Frogs are low on the food chain and provide food for many other animals - this makes them a very important part of Australian terrestrial ecosystems. The spotted marsh frog is one of the most common frogs within its range. The frog is usually found in association with water, and in dry periods shelters in cracks in the ground, usually under large rocks. Typically it is found in marshy country near grass-lined streams and ponds where it shelters under logs and stones. This species is very common and often the first frog to colonise new habitats.
Who’d be a frog in the suburbs? asks conservation biologist Joab Wilson from the ARC Centre of Excellence for Environmental Decisions (CEED) at RMIT.
Given that frogs around the world are suffering significant declines – some 30% of species are threatened with extinction – it’s a situation Australia needs to deal with better than we have till now, he says.
Our study produced a series of best- to worst-case climate and urbanisation scenarios for the suitability of pond habitat for the spotted marsh frog (Limnodynastes tasmaniensis) in the urban fringe of Melbourne..... They really are stuck between a rock and a hard place.
Wilson says that a vital finding of the study is that urban development poses a bigger risk to frog survival even than does climate change.
Scientists have found that under the dual impacts of climate change and high urban growth, the chances of frogs surviving in the 'burbs fall by more than 90 per cent. It's easy to use “climate change” as a scapegoat when the more real and vital threats come from directly from human impacts, driven by political-economic policies that promote population growth. Obviously, frogs can't live in concrete and bitumen!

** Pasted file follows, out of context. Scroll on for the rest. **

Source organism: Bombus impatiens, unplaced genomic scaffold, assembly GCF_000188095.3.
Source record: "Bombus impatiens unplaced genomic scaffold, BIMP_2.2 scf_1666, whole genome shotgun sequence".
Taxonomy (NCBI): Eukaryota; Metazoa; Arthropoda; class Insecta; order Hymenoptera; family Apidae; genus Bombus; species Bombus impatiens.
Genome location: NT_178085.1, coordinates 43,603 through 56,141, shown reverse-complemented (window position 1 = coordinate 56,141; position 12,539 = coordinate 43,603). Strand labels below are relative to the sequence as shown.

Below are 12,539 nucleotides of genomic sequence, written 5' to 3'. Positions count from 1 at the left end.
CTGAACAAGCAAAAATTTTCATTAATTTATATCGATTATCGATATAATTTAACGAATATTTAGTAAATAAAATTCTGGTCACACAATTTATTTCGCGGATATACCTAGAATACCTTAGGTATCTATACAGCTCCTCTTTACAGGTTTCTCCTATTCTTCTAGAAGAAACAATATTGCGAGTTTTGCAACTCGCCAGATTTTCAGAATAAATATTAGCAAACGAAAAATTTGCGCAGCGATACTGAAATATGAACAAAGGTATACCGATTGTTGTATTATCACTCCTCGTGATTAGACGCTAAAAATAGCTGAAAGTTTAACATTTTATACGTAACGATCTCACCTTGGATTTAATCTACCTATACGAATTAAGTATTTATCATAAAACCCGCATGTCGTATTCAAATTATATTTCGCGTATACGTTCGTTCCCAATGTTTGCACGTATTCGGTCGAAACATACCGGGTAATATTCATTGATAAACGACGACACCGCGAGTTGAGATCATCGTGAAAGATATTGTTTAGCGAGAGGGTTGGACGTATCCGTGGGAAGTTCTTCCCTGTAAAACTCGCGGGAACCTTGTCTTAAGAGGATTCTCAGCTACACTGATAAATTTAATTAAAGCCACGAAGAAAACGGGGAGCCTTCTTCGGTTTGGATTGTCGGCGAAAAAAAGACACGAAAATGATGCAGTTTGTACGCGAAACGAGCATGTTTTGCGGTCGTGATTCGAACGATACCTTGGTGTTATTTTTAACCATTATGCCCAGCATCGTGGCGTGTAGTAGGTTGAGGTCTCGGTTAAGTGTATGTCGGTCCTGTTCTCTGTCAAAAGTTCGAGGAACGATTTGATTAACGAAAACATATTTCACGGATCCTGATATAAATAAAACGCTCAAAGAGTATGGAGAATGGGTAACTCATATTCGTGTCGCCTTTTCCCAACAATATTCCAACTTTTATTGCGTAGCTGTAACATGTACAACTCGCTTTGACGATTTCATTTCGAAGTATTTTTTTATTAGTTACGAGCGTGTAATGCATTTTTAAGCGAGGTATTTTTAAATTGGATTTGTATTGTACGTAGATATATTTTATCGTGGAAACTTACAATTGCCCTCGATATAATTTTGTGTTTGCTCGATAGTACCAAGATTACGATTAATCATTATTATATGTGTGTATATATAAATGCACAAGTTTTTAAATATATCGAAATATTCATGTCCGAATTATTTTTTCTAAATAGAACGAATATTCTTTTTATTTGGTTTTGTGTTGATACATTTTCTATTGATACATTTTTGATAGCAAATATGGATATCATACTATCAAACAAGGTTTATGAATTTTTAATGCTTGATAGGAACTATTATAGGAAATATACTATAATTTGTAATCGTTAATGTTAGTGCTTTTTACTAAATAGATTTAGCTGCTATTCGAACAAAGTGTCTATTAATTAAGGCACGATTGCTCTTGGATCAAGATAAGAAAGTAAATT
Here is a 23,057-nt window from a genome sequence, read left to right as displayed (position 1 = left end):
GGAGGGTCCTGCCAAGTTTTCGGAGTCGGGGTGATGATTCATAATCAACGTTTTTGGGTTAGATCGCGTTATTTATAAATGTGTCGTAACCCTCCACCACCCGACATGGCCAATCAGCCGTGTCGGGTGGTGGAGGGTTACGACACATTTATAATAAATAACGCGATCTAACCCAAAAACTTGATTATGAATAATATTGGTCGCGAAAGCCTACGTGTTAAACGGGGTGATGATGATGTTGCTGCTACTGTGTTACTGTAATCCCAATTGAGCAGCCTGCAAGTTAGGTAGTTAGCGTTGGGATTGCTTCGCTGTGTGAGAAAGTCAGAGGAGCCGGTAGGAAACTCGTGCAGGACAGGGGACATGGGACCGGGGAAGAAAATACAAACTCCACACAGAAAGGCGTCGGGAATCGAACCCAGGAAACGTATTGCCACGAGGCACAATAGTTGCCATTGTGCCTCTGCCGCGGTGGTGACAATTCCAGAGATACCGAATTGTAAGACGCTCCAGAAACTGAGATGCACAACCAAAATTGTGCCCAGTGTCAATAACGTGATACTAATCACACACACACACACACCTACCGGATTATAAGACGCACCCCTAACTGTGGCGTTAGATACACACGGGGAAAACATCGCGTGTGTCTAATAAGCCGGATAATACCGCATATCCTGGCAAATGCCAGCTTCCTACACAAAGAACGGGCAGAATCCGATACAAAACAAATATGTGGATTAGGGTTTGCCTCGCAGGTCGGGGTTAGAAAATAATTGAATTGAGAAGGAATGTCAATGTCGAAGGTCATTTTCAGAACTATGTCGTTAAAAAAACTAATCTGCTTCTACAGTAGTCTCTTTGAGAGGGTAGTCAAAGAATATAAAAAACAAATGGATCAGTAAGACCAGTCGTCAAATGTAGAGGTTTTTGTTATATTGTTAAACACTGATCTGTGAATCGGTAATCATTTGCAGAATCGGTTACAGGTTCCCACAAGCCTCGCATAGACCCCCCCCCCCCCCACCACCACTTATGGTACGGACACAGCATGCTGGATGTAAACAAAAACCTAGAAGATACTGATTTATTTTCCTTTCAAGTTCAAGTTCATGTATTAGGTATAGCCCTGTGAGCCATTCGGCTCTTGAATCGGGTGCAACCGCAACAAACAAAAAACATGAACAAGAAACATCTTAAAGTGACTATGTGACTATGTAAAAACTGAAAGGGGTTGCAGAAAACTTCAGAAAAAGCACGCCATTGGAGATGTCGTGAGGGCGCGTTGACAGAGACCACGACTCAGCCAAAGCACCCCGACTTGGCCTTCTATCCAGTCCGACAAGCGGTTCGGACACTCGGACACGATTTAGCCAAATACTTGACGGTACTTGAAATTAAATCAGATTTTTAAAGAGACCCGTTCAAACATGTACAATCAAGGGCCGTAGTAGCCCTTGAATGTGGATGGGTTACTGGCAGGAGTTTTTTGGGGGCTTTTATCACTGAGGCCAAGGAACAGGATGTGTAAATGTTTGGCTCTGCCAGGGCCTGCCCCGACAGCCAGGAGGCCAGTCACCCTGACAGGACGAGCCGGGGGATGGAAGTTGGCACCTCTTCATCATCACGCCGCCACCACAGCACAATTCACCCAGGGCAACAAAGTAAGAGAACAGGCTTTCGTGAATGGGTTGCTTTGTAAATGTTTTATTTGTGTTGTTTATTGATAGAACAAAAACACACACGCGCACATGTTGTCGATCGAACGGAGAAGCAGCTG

Frogs found in Brisbane that might be affected but not necessarily wiped out included the green tree frog, graceful tree frog, stony creek frog, striped marsh frog, laughing tree frog and tusked frog.
The Conservation biologist from Melbourne's RMIT University said Frogs need to keep on the move, in order to find suitable wet areas as temperatures go up. In rural areas, there might be plenty of alternative habitats – but in fragmented landscapes, such as our cities, this isn't the case. Obviously, they end up hitting concrete pathways, roads, and hard, dry, urban surfaces with shrinking buffer zones, our "green wedges" .
A small urban concrete jungle is unlikely to have a frog in it while an established garden in an older style tradition suburb may provide a home for a number of common species. While climate change is a real threat, loss or degradation of habitat is a sure silver-bullet to extinction.
With high levels of development and the upper range of climatic predictions, pond sites were less than 1% likely to be occupied by the species.
Pond habitats in the Merri Creek (Melbourne) catchment are likely to become less suitable for amphibians under both climate and urbanisation scenarios. An increasingly warm and dry climate is likely to provide less standing water for species to be able to breed and for tadpoles to develop.